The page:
Iraqi government didn't feel embarrassed to declare it has just heard from the media about the United States commando operation that rescued 69 Kurdish hostages in northern Iraq a couple of days ago. It's been reported that Iraqi authorities will meet representatives of the international coalition to get information related to this attack. It's understandable that the Iraqi PM, Haider al-Abadi doesn't want to strain the relations with Washington, which is presumably leading a 60-state coalition against ISIL in Iraq — but is this really enough to justify such a flagrant violation of the Iraqi sovereignty that occurred without consulting the local government? In fact, this operation raises questions — regarding the identity of these "lucky hostages" who the US was urged to send its troops for rescue risking their lives — and questions regarding the standards that determine American ground intervention.


The US administration refused to answer questions about the nature of relationships with those hostages, which leads to questions weather they might be agents of the international coalition on the ground. However, this doesn't grant the United States the right to ignore the fact that they are in fact Iraqi citizens, being held inside a state that is supposedly sovereign. While the US administration's statements always indicate that they are working to support al-Abadi's government, its boot on the ground policy is undermining the credibility of the local government and weakening it, starting with the US's failure to implement arms deals — including those fully paid by Iraq, and also the absence of the efficient air-support that is necessary to accelerate recovery of Al-Anbar from ISIL. Further, such military operations lacks any political sense.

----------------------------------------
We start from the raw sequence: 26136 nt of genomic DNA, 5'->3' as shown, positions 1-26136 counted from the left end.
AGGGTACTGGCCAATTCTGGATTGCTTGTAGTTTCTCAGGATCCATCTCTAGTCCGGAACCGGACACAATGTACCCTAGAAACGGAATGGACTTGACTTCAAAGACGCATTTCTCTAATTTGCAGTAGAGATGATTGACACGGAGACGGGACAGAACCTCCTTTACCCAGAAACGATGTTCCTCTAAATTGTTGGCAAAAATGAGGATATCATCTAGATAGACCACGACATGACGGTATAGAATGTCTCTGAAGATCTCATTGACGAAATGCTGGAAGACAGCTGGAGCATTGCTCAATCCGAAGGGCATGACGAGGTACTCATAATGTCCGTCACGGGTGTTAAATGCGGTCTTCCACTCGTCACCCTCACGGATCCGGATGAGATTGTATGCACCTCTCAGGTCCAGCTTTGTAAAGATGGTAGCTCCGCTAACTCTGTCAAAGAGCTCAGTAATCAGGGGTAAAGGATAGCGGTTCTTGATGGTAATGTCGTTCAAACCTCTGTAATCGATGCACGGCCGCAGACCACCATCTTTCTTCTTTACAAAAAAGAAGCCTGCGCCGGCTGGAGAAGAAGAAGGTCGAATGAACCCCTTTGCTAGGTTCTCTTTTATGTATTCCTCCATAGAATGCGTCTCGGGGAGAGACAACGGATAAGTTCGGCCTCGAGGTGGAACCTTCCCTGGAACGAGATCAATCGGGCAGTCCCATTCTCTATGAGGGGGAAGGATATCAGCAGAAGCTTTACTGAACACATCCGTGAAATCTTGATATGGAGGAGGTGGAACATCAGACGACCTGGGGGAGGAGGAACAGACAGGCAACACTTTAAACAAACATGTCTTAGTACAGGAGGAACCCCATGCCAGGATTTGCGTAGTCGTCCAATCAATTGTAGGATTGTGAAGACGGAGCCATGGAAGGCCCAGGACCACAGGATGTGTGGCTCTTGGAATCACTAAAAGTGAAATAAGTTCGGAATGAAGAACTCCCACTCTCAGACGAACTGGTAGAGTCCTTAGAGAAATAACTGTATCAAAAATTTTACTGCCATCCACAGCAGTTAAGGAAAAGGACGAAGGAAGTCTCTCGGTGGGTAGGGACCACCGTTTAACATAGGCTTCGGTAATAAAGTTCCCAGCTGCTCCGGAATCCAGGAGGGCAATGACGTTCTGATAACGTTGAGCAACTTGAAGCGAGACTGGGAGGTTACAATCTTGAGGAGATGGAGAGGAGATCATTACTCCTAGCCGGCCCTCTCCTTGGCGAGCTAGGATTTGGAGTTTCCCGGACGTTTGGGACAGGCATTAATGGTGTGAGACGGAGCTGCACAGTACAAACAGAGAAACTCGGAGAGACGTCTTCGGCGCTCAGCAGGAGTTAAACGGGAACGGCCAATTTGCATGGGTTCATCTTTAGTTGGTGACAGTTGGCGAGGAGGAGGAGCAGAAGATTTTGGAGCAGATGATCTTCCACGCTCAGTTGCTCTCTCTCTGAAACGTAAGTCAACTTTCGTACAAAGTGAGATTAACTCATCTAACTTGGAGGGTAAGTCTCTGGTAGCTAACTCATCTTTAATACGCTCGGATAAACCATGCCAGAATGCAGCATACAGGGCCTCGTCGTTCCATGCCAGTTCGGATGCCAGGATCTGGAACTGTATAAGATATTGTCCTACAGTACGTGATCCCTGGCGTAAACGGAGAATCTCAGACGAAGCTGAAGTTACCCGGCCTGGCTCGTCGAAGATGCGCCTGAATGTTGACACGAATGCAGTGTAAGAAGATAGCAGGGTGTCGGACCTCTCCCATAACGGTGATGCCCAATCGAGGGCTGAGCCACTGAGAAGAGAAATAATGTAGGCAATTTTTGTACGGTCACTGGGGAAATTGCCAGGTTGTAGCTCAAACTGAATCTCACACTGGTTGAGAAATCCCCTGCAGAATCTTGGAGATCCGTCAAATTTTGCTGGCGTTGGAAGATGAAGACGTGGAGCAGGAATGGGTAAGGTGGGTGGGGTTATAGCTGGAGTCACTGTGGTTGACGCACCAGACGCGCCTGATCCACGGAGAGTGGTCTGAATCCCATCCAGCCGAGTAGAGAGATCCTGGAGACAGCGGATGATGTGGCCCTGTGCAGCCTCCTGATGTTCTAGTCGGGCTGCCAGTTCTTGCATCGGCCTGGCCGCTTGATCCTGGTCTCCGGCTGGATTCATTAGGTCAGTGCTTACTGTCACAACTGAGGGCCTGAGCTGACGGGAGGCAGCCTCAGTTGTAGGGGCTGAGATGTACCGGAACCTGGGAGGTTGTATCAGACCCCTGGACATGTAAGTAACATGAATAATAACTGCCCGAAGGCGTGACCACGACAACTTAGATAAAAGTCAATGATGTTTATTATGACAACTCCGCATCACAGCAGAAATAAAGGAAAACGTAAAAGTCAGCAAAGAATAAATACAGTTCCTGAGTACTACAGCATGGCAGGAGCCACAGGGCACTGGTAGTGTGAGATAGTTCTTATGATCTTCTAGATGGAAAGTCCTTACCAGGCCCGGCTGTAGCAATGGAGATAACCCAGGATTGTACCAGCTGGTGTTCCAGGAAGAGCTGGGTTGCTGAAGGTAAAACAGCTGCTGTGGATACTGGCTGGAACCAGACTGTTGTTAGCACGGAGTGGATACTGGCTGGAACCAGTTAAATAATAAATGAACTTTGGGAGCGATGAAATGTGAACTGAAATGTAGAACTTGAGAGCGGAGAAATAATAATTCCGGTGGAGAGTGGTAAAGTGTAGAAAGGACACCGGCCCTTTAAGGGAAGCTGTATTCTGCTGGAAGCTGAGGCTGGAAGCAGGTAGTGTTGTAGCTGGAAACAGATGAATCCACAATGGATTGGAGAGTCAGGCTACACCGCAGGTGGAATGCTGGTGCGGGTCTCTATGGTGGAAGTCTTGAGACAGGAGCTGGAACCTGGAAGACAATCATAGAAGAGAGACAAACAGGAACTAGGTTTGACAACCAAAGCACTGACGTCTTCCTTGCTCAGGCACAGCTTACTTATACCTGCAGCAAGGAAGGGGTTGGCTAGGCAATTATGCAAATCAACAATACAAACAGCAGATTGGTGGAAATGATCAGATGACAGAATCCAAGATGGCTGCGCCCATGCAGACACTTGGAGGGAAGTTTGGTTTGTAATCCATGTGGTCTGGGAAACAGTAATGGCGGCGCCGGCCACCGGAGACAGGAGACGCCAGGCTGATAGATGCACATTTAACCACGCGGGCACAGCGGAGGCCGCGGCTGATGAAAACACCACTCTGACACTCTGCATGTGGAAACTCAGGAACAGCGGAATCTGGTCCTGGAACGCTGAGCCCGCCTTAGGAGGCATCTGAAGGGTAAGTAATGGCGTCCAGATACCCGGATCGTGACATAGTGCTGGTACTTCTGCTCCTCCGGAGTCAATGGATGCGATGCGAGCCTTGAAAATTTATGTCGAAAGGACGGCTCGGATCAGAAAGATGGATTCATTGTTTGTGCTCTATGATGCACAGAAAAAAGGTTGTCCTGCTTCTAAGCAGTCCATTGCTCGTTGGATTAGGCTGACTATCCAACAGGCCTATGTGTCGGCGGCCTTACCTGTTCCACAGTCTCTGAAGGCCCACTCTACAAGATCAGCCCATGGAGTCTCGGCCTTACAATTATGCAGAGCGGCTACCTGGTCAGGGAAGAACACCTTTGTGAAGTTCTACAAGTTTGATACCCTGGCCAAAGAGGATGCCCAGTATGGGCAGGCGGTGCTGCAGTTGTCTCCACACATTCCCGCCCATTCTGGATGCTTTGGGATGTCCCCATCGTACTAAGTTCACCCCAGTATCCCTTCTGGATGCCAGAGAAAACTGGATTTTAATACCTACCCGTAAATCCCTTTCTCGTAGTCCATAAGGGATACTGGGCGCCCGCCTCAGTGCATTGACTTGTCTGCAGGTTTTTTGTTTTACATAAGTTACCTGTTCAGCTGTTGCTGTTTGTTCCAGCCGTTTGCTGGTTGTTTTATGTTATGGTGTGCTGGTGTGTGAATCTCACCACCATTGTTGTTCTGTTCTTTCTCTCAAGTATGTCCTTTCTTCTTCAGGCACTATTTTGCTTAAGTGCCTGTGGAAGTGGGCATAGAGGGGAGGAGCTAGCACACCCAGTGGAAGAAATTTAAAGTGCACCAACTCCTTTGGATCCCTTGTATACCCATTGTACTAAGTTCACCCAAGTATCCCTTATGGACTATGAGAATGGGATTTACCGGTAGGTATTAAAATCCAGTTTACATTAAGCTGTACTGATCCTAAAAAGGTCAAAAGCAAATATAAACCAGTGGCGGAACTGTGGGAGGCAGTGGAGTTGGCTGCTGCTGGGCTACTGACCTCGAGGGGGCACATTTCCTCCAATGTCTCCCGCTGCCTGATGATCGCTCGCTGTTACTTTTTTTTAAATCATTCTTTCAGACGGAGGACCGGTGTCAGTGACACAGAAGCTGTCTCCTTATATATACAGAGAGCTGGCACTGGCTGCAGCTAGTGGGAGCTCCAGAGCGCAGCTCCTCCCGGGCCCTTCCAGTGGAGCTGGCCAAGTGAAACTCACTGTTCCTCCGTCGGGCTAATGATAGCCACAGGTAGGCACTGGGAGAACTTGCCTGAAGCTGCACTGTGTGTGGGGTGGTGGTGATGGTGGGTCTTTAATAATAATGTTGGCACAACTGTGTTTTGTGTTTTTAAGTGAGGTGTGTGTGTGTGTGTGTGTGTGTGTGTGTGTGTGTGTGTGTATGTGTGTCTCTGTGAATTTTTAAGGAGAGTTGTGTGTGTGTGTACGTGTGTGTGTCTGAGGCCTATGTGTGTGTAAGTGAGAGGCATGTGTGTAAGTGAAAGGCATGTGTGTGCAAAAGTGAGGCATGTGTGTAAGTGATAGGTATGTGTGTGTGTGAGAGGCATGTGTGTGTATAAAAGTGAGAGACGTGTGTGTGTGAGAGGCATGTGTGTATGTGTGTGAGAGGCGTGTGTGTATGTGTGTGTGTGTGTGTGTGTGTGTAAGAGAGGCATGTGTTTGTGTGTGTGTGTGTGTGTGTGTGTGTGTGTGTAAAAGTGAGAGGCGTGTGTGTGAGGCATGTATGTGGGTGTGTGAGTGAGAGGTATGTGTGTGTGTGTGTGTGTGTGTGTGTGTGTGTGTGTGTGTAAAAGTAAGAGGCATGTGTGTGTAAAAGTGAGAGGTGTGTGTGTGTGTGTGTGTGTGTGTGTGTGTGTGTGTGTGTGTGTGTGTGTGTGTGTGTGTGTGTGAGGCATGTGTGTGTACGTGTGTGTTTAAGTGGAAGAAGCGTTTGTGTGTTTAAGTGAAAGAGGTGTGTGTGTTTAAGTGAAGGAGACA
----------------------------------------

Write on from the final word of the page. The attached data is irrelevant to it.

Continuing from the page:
However, this operation can't be separated from the United States usual approach that is characterized by arrogance and its unilateral nature. This approach is the cause for the failure of the declared task of the coalition in Iraq for more than a year. For instance, the American authorities refused to provide coalition's members, including the Baghdad government, with intelligence information on ISIL, which caused the de facto withdrawal of most of the coalition's parties, at least in terms of raids. Military situation in Iraq remains almost at a standstill. Meanwhile the militias are strengthening their power on the ground, even inside the Iraqi army itself, which makes the government inactive, watching its credibility breaking down. 



The US didn't feel any necessity to intervene when hundreds of Iraqis — of all sects and races — were taken hostage or cold-bloodedly executed by ISIL fighters, where the victims were Sunni, Shiia, Christian, or Izidi. This emphasizes that the United States only cares about protecting its interests and "friends" who work for them on the ground. Of course, Washington doesn't care about political fears this particular raid might cause, or weather it will boost the already existing "sectarianism" on the ground.

Syrian people sleep inside a greenhouse at a makeshift camp for asylum seekers near Roszke, southern Hungary. Tens of thousands of people trying to escape conflict and poverty in places like Syria and Afghanistan
© AP Photo/Muhammed Muheisen
US's Double Standards and Failure of Colored Revolutions

No doubt, such behavior on the part of the US, was the reason behind the repetitive statements of al-Abadi calling for Russia's aid in the fight against ISIL in Iraq. Iraqi PM was short of making an official request to Moscow, with a condition that the Russian government would send a clear message that they are ready for such decision at the moment. The full picture is becoming more clear in that US's unilateral operation, shows Iraq as a stateless land, or almost that. On the one hand, there are Turkish raids in the north against the Kurds, where the official protests were useless. On the other other hand, the US ignores Iraq's central government, in addition to the Iranian military domination that is escalating its battle against the US influence in the region, let alone the nonstop hit-and-run attacks by ISIL in the area.


As for the political reforms, which appeared to have some positive effect at first, in the end didn't produce anything, other than producing limited measures that failed in meeting the demands and ambitions of hundreds of thousands of protesters who sought reconstruction of the rotten political regime that is infected with corruption, sectarianism, and pure failure. What future awaits Iraq in the light of such indefinite reality?